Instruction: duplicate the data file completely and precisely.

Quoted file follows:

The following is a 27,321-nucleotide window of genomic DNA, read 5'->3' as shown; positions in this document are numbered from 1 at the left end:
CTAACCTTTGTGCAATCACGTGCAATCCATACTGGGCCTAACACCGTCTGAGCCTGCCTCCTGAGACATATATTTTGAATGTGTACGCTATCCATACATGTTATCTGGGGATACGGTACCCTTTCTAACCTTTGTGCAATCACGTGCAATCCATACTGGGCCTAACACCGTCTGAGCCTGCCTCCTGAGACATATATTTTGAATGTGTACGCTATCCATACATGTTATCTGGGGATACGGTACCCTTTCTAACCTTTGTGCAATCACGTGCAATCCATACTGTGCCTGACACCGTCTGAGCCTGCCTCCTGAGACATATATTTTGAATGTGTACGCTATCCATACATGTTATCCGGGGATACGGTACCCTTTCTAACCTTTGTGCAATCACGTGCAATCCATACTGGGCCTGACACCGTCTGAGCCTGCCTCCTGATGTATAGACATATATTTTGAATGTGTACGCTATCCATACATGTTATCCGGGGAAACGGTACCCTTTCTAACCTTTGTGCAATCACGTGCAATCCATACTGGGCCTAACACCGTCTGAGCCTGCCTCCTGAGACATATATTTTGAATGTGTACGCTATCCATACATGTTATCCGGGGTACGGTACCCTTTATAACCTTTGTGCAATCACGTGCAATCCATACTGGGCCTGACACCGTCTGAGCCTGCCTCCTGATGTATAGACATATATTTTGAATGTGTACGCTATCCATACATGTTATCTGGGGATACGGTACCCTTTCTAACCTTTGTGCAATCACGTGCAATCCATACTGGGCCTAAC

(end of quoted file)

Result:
The following is a 27,321-nucleotide window of genomic DNA, read 5'->3' as shown; positions in this document are numbered from 1 at the left end:
CTAACCTTTGTGCAATCACGTGCAATCCATACTGGGCCTAACACCGTCTGAGCCTGCCTCCTGAGACATATATTTTGAATGTGTACGCTATCCATACATGTTATCTGGGGATACGGTACCCTTTCTAACCTTTGTGCAATCACGTGCAATCCATACTGGGCCTAACACCGTCTGAGCCTGCCTCCTGAGACATATATTTTGAATGTGTACGCTATCCATACATGTTATCTGGGGATACGGTACCCTTTCTAACCTTTGTGCAATCACGTGCAATCCATACTGTGCCTGACACCGTCTGAGCCTGCCTCCTGAGACATATATTTTGAATGTGTACGCTATCCATACATGTTATCCGGGGATACGGTACCCTTTCTAACCTTTGTGCAATCACGTGCAATCCATACTGGGCCTGACACCGTCTGAGCCTGCCTCCTGATGTATAGACATATATTTTGAATGTGTACGCTATCCATACATGTTATCCGGGGAAACGGTACCCTTTCTAACCTTTGTGCAATCACGTGCAATCCATACTGGGCCTAACACCGTCTGAGCCTGCCTCCTGAGACATATATTTTGAATGTGTACGCTATCCATACATGTTATCCGGGGTACGGTACCCTTTATAACCTTTGTGCAATCACGTGCAATCCATACTGGGCCTGACACCGTCTGAGCCTGCCTCCTGATGTATAGACATATATTTTGAATGTGTACGCTATCCATACATGTTATCTGGGGATACGGTACCCTTTCTAACCTTTGTGCAATCACGTGCAATCCATACTGGGCCTAAC